Science Says the Most Successful Kids Have Parents Who Refuse to Embrace This Common Parenting Approach

In sports, early specialization appears to matter. Tiger Woods was less than 2 years old when his father began teaching him to play golf. He was on television by age 3. By the age of 5, he was in Golf Digest. Later, he became the youngest U.S. Junior Amateur champion. The youngest Masters champion. You get the point.

Andre Agassi started playing tennis when he was 4 years old. He went on to win eight Grand Slam titles. Michelle Wie qualified for the U.S. Amateur Championships at age 10.

Since elite performers in any field tend to spend significantly more time on deliberate, focused, consistent practice than non-elite performers, the sooner you start, the better.

Or not.

Roger Federer grew up playing soccer, handball, badminton, and basketball. Patrick Mahomes played baseball well into college. John Elway was drafted in the second round by the Yankees. Abby Wambach credits her soccer success, at least in part, to her time playing basketball.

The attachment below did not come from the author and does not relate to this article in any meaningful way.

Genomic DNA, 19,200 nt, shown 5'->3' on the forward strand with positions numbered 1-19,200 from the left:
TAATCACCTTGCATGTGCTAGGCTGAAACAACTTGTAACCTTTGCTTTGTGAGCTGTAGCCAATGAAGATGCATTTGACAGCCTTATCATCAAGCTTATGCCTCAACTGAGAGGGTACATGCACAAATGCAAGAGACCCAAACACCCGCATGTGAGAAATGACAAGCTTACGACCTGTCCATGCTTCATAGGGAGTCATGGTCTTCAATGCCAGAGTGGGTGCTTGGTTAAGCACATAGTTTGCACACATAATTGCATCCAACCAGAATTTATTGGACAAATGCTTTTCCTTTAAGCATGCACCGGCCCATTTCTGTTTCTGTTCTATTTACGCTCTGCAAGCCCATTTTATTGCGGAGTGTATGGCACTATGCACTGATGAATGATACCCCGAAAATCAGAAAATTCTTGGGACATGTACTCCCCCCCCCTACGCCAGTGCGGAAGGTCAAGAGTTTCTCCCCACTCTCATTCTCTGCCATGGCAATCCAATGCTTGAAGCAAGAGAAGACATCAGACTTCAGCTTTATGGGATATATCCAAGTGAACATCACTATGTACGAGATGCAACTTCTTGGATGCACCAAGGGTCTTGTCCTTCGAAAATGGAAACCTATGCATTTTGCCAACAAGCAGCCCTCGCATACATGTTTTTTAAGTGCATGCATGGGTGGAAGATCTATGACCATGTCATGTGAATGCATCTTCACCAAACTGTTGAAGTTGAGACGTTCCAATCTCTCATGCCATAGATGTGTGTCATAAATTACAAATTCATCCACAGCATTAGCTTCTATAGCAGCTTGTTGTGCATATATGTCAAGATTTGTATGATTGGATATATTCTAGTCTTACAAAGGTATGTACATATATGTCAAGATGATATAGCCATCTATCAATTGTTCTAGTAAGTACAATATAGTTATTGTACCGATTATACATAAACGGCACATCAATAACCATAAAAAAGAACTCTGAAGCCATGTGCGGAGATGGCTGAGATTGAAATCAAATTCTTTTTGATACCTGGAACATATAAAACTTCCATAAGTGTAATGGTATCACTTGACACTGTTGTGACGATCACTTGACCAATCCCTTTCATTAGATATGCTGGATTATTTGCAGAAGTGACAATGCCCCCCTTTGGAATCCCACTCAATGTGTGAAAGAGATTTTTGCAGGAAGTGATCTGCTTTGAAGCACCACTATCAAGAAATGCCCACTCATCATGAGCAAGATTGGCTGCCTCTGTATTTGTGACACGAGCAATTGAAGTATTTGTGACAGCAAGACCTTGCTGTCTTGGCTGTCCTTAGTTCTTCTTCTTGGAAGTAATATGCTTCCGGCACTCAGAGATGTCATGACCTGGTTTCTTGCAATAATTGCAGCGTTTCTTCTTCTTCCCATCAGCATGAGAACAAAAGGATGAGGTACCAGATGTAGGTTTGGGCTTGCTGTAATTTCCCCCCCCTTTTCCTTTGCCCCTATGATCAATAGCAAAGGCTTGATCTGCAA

In fact, the members of the 2015 U.S. national women’s soccer team played at least 14 different sports besides soccer — and all believed participating in other sports enhanced rather than hindered their soccer careers.
That anecdotal evidence gibes with science. According to David Epstein, the author of Range: Why Generalists Triumph in a Specialized World:

Among athletes who go on to become elite, early sampling across sports and delayed specialization is by far the most common path to the top.

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